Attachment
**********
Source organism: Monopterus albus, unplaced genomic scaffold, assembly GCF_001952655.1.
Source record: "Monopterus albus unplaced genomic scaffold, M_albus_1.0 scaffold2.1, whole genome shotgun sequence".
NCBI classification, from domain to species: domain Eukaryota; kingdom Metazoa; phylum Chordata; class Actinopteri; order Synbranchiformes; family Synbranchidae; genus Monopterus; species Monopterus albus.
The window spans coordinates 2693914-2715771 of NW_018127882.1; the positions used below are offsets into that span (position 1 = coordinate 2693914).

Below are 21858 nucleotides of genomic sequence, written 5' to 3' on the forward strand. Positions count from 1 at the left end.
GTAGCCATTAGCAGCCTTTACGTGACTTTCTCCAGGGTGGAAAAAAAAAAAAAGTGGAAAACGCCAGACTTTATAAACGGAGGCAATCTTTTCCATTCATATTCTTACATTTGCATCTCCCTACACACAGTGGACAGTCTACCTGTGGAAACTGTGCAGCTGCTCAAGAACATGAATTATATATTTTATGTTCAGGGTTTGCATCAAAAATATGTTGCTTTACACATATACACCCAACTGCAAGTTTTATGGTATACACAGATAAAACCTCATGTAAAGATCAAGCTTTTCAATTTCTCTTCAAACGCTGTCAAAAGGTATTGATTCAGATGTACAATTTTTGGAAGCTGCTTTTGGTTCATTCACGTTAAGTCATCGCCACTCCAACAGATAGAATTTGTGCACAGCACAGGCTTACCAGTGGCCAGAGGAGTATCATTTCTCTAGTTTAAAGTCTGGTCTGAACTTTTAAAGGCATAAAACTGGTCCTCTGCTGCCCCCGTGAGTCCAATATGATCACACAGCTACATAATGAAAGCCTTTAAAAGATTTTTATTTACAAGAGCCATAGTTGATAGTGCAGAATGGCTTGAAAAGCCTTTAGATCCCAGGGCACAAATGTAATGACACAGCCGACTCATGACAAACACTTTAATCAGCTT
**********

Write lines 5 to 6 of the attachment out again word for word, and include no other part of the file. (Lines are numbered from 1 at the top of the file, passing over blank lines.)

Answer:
Below are 21858 nucleotides of genomic sequence, written 5' to 3' on the forward strand. Positions count from 1 at the left end.
GTAGCCATTAGCAGCCTTTACGTGACTTTCTCCAGGGTGGAAAAAAAAAAAAAGTGGAAAACGCCAGACTTTATAAACGGAGGCAATCTTTTCCATTCATATTCTTACATTTGCATCTCCCTACACACAGTGGACAGTCTACCTGTGGAAACTGTGCAGCTGCTCAAGAACATGAATTATATATTTTATGTTCAGGGTTTGCATCAAAAATATGTTGCTTTACACATATACACCCAACTGCAAGTTTTATGGTATACACAGATAAAACCTCATGTAAAGATCAAGCTTTTCAATTTCTCTTCAAACGCTGTCAAAAGGTATTGATTCAGATGTACAATTTTTGGAAGCTGCTTTTGGTTCATTCACGTTAAGTCATCGCCACTCCAACAGATAGAATTTGTGCACAGCACAGGCTTACCAGTGGCCAGAGGAGTATCATTTCTCTAGTTTAAAGTCTGGTCTGAACTTTTAAAGGCATAAAACTGGTCCTCTGCTGCCCCCGTGAGTCCAATATGATCACACAGCTACATAATGAAAGCCTTTAAAAGATTTTTATTTACAAGAGCCATAGTTGATAGTGCAGAATGGCTTGAAAAGCCTTTAGATCCCAGGGCACAAATGTAATGACACAGCCGACTCATGACAAACACTTTAATCAGCTT